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The specially shaped site on an enzyme where the substrates of the reaction bind. It is formed by the folding of the amino acid chains which make up the protein.

How do enzymes work?

Enzymes are thought to have an area with a very particular shape. When a molecule of the right chemical for that enzyme comes along it will fit exactly into the shape. The area of particular shape is called the active site of the enzyme, as that is where the reaction takes place. The molecule that the enzyme works on is called the substrate. After the reaction has taken place and the products of the reaction leave the active site leaving it ready for another molecule of the chemical.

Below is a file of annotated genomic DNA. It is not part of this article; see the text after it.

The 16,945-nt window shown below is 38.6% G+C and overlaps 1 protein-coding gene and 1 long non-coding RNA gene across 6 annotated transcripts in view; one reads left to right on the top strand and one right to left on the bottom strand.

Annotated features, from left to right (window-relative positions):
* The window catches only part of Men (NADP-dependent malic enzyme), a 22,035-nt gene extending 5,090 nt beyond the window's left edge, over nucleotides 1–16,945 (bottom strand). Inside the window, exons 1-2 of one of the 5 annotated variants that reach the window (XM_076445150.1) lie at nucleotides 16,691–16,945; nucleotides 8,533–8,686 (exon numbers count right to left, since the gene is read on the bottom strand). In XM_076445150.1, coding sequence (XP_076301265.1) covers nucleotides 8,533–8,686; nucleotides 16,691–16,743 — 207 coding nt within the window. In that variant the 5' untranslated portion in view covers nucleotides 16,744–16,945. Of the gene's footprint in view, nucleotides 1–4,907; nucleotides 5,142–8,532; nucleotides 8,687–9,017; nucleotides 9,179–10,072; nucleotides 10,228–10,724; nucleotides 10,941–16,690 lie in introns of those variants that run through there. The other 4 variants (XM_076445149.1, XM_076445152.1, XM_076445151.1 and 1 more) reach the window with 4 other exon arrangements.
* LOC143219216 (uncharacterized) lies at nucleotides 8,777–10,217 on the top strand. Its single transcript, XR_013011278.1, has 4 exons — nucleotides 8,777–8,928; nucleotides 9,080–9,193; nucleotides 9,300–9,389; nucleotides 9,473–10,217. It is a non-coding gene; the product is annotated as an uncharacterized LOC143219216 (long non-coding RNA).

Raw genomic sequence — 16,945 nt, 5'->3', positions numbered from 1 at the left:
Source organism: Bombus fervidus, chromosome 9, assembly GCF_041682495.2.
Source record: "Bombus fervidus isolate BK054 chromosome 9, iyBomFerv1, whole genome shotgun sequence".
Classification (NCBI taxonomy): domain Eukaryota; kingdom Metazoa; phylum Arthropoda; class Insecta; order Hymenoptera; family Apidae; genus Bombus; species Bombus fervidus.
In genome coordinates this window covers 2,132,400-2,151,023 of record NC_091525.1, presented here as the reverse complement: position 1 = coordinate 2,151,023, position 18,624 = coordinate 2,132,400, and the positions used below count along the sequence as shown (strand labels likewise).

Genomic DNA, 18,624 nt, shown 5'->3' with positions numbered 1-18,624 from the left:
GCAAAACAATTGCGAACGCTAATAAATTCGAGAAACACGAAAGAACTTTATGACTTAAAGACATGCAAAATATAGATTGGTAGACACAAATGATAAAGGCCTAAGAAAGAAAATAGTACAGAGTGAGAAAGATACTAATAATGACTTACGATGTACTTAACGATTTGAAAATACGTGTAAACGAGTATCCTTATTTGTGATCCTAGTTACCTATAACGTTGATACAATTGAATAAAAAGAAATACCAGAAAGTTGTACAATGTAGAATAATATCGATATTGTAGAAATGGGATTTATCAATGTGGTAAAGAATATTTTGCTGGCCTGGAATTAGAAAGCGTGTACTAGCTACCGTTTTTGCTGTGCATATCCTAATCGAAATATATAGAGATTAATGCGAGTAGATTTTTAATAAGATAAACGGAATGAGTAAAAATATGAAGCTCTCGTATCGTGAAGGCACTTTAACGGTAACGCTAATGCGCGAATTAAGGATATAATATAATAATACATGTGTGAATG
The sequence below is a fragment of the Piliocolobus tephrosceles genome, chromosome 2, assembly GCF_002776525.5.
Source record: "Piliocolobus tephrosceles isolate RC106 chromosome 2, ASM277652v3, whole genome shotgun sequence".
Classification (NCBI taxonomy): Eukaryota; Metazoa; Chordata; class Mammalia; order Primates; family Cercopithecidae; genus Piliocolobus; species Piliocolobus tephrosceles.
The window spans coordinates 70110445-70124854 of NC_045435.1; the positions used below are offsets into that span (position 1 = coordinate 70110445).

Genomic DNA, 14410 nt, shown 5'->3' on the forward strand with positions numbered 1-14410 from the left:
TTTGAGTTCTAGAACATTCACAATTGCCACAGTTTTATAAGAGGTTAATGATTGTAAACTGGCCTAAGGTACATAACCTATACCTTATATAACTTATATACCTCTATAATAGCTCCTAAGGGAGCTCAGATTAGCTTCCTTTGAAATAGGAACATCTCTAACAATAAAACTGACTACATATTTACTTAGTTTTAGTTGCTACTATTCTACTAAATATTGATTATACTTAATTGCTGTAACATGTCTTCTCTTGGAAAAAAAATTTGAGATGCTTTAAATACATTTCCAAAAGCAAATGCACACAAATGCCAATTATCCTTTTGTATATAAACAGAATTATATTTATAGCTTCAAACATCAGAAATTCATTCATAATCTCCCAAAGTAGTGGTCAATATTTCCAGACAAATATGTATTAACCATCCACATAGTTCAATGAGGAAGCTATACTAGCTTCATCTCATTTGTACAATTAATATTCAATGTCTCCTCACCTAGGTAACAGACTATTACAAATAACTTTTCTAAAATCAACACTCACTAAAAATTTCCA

The active site of an enzyme has such a particular shape that only one kind of molecule will fit it, rather like a particular key fitting a lock. This is why enzymes are specific in their action.